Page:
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/u:bæ∫Ik/[n] The greatest, most superlative of its kind;[n] Elegant and stylist;[n] amalgation of German-Franco lexicon, describing hypercool translinguistic supracultural phenomenon.

Sunday, December 30, 2007
I pre-ordered Mark Driscoll's newest book a couple months back. It's called 'Vintage Jesus' - a signed copy too, at that. For my enthusiasm, I got rewarded with an advance electronic PDF copy of the book a day before Christmas Day.

It's basically Driscoll's sermon series of the same name that he delivered at his church. So far I'm roughly 40 pages into this 258 book, and there's enough sound-bites to satisfy a quote-hungry blogger.

He opens Chapter Two (How Human was Jesus? - the answer being 'as much as you and me') with

    Jesus was a dude. Like my drywaller dad, he was a construction worker who swung a hammer for a living...[He] did not look like so many of the drag-queen Jesus images that portray him with long, flowing, feathered hair, perfect teeth, and soft skin, draped in a comfortable dress accessorized by matching open-toed sandals and handbag...No, Jesus was not the kind of person who, if walking by you on the street, would require you to look for an Adam’s apple to determine the gender.

In keeping with the Yuletide season, he writes that

    Some Christian worship songs have also tended to lean toward a denial of the full humanity of Jesus. For example, there is a well-known hymn about Jesus as a baby that says, “no crying he makes,” as if Jesus were not truly a human child that would cry to notify his mother when he was hungry, wet, or had an upset stomach.

If that isn't edgy enough for you, he immediately says that

    the Orthodox and Catholic baby Jesus pictures are simply freakish, with him looking like a Mini-Me complete with a halo. Honestly, if I had a kid like that I would sleep with one eye open.

I think he has in mind such pictures as this.

But by no means is the book a lame and lurid attempt at humour by a pastor - that happens a little too often every Sunday across the world. It is a concise Christology that shows simply what the Bible says about Jesus, but with a holier-than-thou sense of humour that knows that the sin of being too serious is only second to blasphemy against the Holy Spirit.

In fact, Driscoll is convinced that

    the apparent boring dourness of Jesus, the school wallflower who never got the punch line of any joke because he was too busy memorizing Lamentations while Herod’s kids gave him wedgies, is precisely the cause of so many people thinking that going to church and going to the dentist are virtually synonymous.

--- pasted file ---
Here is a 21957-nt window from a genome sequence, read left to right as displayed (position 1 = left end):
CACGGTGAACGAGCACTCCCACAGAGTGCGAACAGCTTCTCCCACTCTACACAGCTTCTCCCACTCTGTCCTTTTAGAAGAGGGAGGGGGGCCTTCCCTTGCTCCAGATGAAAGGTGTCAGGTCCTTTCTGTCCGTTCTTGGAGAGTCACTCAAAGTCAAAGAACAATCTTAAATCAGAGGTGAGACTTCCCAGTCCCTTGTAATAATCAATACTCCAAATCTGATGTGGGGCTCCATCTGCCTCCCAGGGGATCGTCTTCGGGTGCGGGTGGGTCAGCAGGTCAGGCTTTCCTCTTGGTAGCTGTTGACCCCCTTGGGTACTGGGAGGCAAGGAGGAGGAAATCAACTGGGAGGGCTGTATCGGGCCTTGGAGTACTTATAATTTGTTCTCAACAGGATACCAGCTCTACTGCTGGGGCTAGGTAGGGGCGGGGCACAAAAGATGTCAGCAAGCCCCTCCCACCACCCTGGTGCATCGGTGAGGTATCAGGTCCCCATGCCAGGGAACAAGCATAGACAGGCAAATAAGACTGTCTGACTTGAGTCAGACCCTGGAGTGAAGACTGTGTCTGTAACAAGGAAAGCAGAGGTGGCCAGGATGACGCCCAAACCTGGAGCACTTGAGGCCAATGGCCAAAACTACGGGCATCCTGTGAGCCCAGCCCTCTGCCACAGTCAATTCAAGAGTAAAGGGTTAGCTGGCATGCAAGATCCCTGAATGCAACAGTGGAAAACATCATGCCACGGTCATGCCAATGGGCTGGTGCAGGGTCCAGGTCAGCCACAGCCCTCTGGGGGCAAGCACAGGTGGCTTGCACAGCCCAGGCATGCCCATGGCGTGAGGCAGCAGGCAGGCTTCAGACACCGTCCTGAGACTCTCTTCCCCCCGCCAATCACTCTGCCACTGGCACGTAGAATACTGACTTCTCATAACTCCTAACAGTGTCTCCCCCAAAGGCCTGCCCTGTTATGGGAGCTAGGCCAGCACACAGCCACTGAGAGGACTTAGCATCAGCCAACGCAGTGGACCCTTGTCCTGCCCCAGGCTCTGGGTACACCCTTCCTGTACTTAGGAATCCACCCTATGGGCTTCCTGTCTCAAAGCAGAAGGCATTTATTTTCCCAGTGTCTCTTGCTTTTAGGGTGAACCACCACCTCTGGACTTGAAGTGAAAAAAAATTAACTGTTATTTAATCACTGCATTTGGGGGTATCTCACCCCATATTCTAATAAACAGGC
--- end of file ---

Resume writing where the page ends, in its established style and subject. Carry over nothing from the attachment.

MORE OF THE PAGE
Let's all agree, shall we? The best learners are happy ones, and the best way to create happiness in others is to make them laugh. I think Jesus did that a lot.

Friday, December 28, 2007
Today, I join bloggers and other web pundits in mourning the death of Benazir Bhutto.

As I wade through the whelming glut of newsfeeds about her life and her times, the irony scarcely evades me. A politically volatile Muslim nation in South Asia had an elected female prime minister - when today USA still has yet to put a female into the Oval Office.

Ms. Bhutto was well-educated and well-accomplished. She was cum laude in Harvard and later the first Asian woman to head the debating union at Oxford. And she has the (debatably dubious) honour of making it onto People Magazine's '50 Most Beautiful People' List in 1988, the same year she became the first and youngest female ever to be elected head of a Muslim-majority state.

I have to admit, Ms. Bhutto was quite the looker.

Here's a picture of her in 1976, as the head of Oxford Union, the university's debating society.

Her intellectual prowess and academic talent notwithstanding, I wonder if her photogenic features helped her advance in a patriarchal (at best, and misogynist as worst) world.

Wednesday, December 26, 2007
It's Day No. 3 of my escapade here in Minnesota, and true to what some have said, I already have stories to tell.

1. Getting to Minneapolis. Flying out of JFK was a madhouse. I get to the gates just 3 minutes before boarding time, and then I hurry down the wrong gate (because the lady at the gate told me wrong) and almost board the wrong plane headed to Salt Lake City - which might have been a tale to tell the grandkids, in retrospect.

2. Transit Time. I met real interesting people who were waiting for the same delayed flight for me at Cincinnati. There was this guy who was a freelance film editor from NYC, and he is currently working on a documentary on Uganda. Yes, you heard me, Uganda.

Then there was another man who was a songwriter, and had written for such artists like Keith Urban, Amy Grant, Avalon and 'other CCM artists'. He wasn't willing to divulge too much about himself - I guess he was wary of being a celebrity - but I think I've enough clues to figure out his name.

3. Meeting the Unseths. I'm staying with Josh and Chris' family, and they have been extremely welcoming and friendly. I spent Christmas Eve sleeping over at their grandparents' new place, and I can't say it simply enough - they treated me like family.